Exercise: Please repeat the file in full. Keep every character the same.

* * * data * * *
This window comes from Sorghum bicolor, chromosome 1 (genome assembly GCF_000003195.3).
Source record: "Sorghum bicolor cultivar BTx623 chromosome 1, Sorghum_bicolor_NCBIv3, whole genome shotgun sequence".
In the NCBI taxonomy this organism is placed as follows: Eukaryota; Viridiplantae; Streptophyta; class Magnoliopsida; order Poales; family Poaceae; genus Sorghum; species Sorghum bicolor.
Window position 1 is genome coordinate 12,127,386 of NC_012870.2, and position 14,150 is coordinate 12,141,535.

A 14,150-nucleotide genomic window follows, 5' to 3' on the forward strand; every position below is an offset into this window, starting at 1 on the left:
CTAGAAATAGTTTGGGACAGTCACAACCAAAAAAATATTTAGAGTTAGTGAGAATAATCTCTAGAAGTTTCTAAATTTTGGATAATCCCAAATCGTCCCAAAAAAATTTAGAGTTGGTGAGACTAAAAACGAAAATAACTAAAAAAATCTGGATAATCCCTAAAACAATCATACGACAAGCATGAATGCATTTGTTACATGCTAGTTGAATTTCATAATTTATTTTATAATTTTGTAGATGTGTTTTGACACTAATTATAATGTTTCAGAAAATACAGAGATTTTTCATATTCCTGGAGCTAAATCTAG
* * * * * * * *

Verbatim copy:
This window comes from Sorghum bicolor, chromosome 1 (genome assembly GCF_000003195.3).
Source record: "Sorghum bicolor cultivar BTx623 chromosome 1, Sorghum_bicolor_NCBIv3, whole genome shotgun sequence".
In the NCBI taxonomy this organism is placed as follows: Eukaryota; Viridiplantae; Streptophyta; class Magnoliopsida; order Poales; family Poaceae; genus Sorghum; species Sorghum bicolor.
Window position 1 is genome coordinate 12,127,386 of NC_012870.2, and position 14,150 is coordinate 12,141,535.

A 14,150-nucleotide genomic window follows, 5' to 3' on the forward strand; every position below is an offset into this window, starting at 1 on the left:
CTAGAAATAGTTTGGGACAGTCACAACCAAAAAAATATTTAGAGTTAGTGAGAATAATCTCTAGAAGTTTCTAAATTTTGGATAATCCCAAATCGTCCCAAAAAAATTTAGAGTTGGTGAGACTAAAAACGAAAATAACTAAAAAAATCTGGATAATCCCTAAAACAATCATACGACAAGCATGAATGCATTTGTTACATGCTAGTTGAATTTCATAATTTATTTTATAATTTTGTAGATGTGTTTTGACACTAATTATAATGTTTCAGAAAATACAGAGATTTTTCATATTCCTGGAGCTAAATCTAG